It’s easy to think of Tina Fey and Amy Poehler as sisters. Since they’ve been in the spotlight, their names have been synonymous with each other. In their 20 plus year friendship they’ve been in comedy troupes together, have enjoyed a long run on Saturday Night Live, and managed to create a large body of work together on screen in comedic films. In between that Amy and Tina became one of America’s most beloved duos as they took on the Golden Globes three times as masters of ceremonies.
So, it isn’t that much of a stretch that they’re now starring in the movie Sisters together as, well, sisters. In the comedy, directed by Jason Moore (Pitch Perfect) and written by Paula Pell (SNL), the pair play Maura and Kate Ellis, two sisters who have absolutely nothing in common with each other. Maura (Poehler) is a straight laced reserved divorcee, who’s still recovering from her heartache, while Kate (Fey) is a bit of a wild child, who doesn’t really have it all together.
During the film they find out that their parents are selling their childhood home, when they’re asked by their parents to clean out their room. Realizing that they’re both stuck in their childhood persona’s the two decide to throw an “Ellis Island” party at their old home to say bon voyage to their former lives in an attempt to grow and break out of the confines that they’re held in. As you might have guessed, a bunch of funny hijinks ensue.
Actors Amy Poehler and Ike Barinholtz and director Jason Moore stopped by AOL to chat about the upcoming comedy, out in theaters on Friday, December 18.
On the basis of the movie Sisters:
Amy Poehler: This is based on Paula Pell’s journal, who is a writer for Saturday Night Live, among many other things, and is a comedic genius. She has a sister who was a lot wilder than she was growing up. Paula kept a very detailed almost serial killer like journal.
On meeting Tina Fey and writer Paula Pell:
Poehler: Tina ad I met in 1993 in Chicago and we were improvising together. I moved to New York with the Upright Citizens Brigade. She came to New York with an actual job, which was writing for Saturday Night Live — it’s always better to get paid. It’s nicer. But now kids don’t get paid with money, right? You get free app space and swag.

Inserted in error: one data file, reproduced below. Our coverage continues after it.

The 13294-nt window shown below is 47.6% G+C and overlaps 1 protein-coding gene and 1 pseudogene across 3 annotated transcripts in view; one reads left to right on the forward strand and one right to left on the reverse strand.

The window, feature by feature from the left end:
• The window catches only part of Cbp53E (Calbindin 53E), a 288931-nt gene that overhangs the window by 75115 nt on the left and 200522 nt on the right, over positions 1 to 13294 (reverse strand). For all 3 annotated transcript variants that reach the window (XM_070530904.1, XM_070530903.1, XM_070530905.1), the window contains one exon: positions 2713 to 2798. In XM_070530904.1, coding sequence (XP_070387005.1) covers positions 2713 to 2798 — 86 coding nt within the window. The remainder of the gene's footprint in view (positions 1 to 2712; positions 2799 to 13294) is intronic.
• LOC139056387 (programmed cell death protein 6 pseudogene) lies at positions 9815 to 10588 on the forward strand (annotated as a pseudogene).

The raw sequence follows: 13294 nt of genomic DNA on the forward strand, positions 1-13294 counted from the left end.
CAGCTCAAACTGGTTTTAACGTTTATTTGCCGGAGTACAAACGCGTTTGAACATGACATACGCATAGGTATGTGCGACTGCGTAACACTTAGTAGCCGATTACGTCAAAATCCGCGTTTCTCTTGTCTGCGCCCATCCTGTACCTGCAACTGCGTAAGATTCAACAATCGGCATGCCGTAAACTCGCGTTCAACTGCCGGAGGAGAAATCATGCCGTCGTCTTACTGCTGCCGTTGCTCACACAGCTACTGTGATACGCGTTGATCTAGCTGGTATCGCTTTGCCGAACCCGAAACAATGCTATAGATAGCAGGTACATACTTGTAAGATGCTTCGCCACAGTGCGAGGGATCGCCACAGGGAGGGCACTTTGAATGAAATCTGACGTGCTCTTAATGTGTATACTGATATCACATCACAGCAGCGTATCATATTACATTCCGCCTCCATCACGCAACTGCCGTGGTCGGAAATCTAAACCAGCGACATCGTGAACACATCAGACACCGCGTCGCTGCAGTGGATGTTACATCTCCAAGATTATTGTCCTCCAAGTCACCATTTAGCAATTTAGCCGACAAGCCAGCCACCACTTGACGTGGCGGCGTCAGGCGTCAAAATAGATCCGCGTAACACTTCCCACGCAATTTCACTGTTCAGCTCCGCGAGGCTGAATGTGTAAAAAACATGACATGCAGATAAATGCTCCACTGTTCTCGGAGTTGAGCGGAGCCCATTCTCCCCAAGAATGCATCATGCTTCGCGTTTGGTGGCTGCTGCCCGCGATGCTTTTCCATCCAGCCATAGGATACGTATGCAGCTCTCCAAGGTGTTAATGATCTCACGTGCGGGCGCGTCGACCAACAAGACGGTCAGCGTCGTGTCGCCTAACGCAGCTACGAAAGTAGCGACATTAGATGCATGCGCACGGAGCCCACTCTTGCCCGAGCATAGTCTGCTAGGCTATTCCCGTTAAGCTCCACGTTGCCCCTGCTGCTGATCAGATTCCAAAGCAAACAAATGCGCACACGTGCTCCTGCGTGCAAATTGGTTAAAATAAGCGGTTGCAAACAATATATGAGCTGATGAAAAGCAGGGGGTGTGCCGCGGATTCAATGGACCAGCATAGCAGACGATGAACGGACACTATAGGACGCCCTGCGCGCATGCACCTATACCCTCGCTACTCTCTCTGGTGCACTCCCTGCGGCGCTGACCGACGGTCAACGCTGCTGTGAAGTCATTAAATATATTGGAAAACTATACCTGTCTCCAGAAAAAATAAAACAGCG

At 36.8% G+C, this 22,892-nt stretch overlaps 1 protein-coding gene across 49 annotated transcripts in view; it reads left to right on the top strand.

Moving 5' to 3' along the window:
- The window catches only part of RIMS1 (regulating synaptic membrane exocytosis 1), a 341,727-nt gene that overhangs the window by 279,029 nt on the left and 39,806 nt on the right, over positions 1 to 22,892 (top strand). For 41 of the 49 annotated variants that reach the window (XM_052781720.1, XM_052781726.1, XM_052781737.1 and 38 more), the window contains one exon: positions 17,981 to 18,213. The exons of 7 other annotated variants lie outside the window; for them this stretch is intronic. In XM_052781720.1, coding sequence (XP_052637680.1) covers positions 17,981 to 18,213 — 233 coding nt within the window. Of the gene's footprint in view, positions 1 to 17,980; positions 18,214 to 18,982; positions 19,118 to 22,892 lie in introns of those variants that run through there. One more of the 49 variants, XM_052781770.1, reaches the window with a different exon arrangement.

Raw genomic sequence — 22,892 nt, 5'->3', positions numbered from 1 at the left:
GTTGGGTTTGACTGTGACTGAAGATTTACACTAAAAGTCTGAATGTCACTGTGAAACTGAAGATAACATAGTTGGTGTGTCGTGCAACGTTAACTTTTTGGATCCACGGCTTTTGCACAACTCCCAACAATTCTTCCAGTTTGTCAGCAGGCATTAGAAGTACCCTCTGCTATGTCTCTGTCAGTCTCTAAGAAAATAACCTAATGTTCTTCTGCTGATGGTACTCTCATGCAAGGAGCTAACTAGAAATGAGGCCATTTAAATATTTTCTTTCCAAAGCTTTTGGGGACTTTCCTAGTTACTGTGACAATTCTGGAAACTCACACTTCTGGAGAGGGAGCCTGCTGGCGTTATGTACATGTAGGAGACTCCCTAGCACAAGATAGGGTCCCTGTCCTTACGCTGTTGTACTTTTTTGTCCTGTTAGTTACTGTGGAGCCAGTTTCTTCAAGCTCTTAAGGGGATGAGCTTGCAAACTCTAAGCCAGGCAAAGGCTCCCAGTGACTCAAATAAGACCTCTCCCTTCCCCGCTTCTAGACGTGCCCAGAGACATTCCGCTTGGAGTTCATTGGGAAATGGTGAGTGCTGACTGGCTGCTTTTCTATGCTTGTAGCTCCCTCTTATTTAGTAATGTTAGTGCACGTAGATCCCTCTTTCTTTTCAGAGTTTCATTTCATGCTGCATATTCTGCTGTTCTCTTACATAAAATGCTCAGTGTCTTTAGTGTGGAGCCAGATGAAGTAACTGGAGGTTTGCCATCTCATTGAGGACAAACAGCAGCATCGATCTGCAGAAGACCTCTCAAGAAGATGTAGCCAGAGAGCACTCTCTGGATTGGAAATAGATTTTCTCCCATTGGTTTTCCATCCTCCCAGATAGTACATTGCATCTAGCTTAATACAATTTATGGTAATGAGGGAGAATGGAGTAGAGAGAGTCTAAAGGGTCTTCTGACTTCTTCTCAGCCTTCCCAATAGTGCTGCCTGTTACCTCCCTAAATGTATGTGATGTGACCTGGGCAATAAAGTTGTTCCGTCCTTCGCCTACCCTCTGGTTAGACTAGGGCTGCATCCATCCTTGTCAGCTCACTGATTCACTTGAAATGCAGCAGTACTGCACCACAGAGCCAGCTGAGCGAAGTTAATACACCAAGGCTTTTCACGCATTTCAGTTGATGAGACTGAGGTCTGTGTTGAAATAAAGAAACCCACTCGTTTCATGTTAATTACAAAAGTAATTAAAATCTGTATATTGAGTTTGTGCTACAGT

I met Paula when I arrived at SNL, and Paula was already writing the most famous sketches that you guys know and love, including Cheerleaders, and she went on to write Debbie Downer, and Gilly, and a million other great sketches. She and I became fast friends.
Ike Barinholtz on his connection to Amy Poehler and Tina Fey:
Barinholtz: I’m from Chicago and I performed at Improv Olympic. I started very soon after Amy went to form UCB, and she would periodically come back and teach workshops. Tina was in Second City on the main stage and I was a bus boy there, so even though we didn’t know it, we were best friends the three of us. Little did they know, that the guy picking up vomit would be picking up vomit on the set of a movie that they’re in.
On reuniting with former SNL members:
Poehler: It was fun. It was sort of a reunion of sorts because we had Maya Rudolph and Rachel Dratch, and Kate McKinnon and Bobby Moynihan – it was a lot of past and present SNL members. It’s very rare that you have fun making a movie and then it turns out to be good, and people see it.
On directing Tina and Amy:
Jason Moore: They have such a shorthand. They’ve known each other for 20 years, they can finish each others sentences, they can basically communicate with their eyes, which basically means they’re talking about everyone in the room. We didn’t have to worry about how they would feel as sisters. They already had a lot of love, a lot of joy, and it made my job easy and fun.
On creating realistic characters:
Poehler: Ike and I were excited to get to act a bit, because often these films are very gigantic rides that you’re on, that we actually tried to create a story that you cared about, or characters that you cared about, or these moments that felt vulnerable, is a very nice thing to be able to find in the film. So much of it had to do with Paula’s writing and Jason’s direction. They reminded us that we had to really care. It’s the reason why you’ll watch the movie again when you’re hungover a year from now on TV.
On finding the tone and audience for Sisters:
You can’t just have a movie where monkeys are throwing poop and then at the end play “Everybody Hurts” by REM and you’re like “Am I supposed to care ?” Neither Tina or I have sisters, but we talked to people who have sisters, and they said, “I can’t wait to take my sister to it, or my brother to it, or my mother to it.” It does feel like a family movie because there are such specific dynamics about people that you know so well, but also have very little in common with. You didn’t choose your family. They were given to you as punishment.
[Photo by Universal]